While there are many devices on the market meeting these requirements, most of the existing form factors are at odds with the limited installation space available on many types of off-highway vehicles and other industrial equipment.

This is partly because of the size of the device visible above the installation panel, but the dimensions of the wiring portion beneath the panel can also cause issues. Many industrial pushbuttons use contact blocks that need to be big enough to incorporate screw-based terminals, and sometimes the terminal blocks are stackable, which can add to the behind-the-panel dimension.

For off-highway vehicles, robotics, autonomous guided vehicles (AGVs), and other industrial-grade automation applications where space is often at a premium, specifiers need product choices with specific features to overcome these and other constraints. Fig2EC EstopFigure 2. Compact estop switches, such as the APEM A01ES, EC and EC PCB series, are designed with the form factor, ergonomics and low-profile electrical connections required by off-highway vehicles, robots and industrial applications.APEM

In the case of e-stop switches needed for limited-space applications in off-highway and other harsh environments, the device should have the following features (Figure 2):

  • A compact yet ergonomic and modern button cap design in high visibility red, but with a green ring below the cap to provide clear unlocked status indication.
  • A simple push-to-latch, twist-to-release operation.
  • Easy and safe panel mounting that maintains IP65, with an extra locking ring to avoid a “floating” mount.
  • Dual-pole normally closed contacts for safest operation.
  • Extra-low-profile terminal block options, allowing vibration-resistant solder terminal or printed circuit board (PCB) connection.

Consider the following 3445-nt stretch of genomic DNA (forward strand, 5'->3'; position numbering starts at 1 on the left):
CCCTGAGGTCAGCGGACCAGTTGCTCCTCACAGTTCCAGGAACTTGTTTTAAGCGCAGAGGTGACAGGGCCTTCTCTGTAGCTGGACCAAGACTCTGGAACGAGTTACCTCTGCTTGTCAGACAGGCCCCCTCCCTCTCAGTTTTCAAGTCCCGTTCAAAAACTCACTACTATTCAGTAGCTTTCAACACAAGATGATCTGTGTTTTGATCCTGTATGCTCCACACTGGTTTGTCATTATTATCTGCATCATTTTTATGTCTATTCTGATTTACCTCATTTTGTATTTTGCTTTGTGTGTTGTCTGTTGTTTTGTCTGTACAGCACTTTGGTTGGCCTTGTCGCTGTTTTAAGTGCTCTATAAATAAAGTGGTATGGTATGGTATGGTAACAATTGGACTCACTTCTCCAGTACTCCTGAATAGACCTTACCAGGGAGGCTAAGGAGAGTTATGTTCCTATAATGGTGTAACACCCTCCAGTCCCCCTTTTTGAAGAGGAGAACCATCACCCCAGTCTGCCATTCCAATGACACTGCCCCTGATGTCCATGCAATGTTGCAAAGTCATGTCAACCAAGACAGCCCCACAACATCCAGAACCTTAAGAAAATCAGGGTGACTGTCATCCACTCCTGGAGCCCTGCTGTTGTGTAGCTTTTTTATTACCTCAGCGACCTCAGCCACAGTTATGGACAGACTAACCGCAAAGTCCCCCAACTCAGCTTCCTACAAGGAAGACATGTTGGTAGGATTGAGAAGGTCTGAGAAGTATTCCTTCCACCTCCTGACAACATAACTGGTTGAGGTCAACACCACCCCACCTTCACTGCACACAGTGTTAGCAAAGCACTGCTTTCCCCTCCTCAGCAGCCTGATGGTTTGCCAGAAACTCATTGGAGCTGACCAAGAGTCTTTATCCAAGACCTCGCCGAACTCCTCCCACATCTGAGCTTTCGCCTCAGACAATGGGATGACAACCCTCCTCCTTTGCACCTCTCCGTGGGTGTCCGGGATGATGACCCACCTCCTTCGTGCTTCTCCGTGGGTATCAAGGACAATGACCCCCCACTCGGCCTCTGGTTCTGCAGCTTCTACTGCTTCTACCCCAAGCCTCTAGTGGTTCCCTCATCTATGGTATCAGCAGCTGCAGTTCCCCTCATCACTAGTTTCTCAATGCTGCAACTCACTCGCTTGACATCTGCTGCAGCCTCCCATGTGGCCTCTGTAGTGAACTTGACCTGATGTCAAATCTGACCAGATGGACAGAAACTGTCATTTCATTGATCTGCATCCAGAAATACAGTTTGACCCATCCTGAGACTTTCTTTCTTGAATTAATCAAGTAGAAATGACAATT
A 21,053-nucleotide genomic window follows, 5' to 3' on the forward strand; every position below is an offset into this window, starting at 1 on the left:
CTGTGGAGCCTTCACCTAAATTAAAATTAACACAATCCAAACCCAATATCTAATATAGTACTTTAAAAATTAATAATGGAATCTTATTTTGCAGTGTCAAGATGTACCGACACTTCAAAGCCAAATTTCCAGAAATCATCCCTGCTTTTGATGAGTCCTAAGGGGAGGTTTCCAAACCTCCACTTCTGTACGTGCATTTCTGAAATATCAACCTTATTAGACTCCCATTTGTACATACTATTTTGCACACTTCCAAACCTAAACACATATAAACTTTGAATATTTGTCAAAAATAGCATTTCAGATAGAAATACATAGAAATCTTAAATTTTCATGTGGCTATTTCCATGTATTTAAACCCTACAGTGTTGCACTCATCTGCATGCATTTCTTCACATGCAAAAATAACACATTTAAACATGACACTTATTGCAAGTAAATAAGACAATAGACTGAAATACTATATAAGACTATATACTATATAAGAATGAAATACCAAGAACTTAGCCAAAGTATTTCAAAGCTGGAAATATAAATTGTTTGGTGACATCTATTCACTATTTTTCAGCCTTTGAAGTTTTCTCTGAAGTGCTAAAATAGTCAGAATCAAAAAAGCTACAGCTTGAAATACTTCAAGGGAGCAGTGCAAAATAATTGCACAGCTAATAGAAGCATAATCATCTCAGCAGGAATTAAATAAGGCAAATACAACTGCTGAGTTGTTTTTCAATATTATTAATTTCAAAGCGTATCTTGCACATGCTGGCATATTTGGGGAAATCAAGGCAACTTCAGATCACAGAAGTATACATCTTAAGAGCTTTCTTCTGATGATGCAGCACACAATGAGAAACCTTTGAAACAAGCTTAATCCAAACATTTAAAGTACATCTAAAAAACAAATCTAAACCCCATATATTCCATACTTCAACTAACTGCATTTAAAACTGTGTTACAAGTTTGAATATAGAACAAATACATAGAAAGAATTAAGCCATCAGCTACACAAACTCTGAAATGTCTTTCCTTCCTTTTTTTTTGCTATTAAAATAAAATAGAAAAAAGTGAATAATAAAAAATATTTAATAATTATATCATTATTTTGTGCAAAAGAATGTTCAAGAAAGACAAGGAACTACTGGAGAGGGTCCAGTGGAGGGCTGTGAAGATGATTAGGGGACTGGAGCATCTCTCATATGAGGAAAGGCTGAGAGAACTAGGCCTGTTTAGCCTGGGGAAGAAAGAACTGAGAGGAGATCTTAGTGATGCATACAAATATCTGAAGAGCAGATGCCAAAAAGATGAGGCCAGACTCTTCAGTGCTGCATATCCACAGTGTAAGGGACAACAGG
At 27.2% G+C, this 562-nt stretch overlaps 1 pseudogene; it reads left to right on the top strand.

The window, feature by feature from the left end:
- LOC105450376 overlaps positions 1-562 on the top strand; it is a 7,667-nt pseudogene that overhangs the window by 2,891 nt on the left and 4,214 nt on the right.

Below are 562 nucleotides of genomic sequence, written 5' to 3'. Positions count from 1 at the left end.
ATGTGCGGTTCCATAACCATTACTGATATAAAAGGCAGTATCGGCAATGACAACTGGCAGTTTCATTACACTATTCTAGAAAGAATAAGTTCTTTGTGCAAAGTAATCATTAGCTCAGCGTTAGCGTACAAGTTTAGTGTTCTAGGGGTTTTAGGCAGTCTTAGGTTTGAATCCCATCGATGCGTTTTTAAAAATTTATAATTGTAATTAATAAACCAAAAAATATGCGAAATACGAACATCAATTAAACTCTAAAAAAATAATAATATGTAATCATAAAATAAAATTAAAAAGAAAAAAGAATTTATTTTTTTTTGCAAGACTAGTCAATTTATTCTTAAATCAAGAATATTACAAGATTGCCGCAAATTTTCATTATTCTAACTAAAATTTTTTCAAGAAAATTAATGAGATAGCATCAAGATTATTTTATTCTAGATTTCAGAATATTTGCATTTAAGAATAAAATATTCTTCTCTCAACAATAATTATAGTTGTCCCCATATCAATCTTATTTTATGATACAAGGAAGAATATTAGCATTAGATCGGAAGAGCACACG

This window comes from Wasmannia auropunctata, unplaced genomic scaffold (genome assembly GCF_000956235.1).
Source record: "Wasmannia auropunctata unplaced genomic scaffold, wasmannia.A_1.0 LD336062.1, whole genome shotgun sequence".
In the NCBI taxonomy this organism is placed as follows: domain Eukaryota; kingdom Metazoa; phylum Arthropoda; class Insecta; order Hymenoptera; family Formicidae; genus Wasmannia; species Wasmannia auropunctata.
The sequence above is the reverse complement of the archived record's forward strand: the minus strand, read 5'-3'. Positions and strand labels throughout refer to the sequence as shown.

With the right devices available, designers can support a wide variety of applications.

E-Stop Applications

Almost any industrial vehicle or equipment with moving apparatus should probably be equipped with some form of e-stop function so workers can quickly place the equipment into a safe state. For a tractor, scissors lift, boom lift or similar equipment, the typical design is to install an e-stop switch on an armrest console or dashboard, within easy access of the operator.

In other cases, especially for certain types of heavy equipment, robotics, and AGVs, a remote wired or wireless pendant control — sometimes called a belly box — is carried or even worn by the user. These control options are obviously quite small compared with a full control panel or dashboard, so the e-stop switch needs to be compact to work in these applications (Figure 3).

Fig313000WIRELESSREMOTECONTROLSFigure 3. Pendants and belly box controls are ideal applications for the compact APEM EC PCB e-stop switch. Even large vehicles and industrial equipment often have small areas for dashboards and armrest consoles, so compact e-stop switches are needed.APEMEquipment designers and OEMs of off-highway vehicles and other industrial systems need to prioritize safety for the products they create, sell and support. These applications operate in challenging environments, so control devices must be tough enough to survive, while complying with all related standards and certifications. Choosing the right compact e-stop switch to work in these situations will ensure that designers are delivering reliable and safe automation to their customers. 

Chris Do Vale is the senior component product manager for APEM, Inc.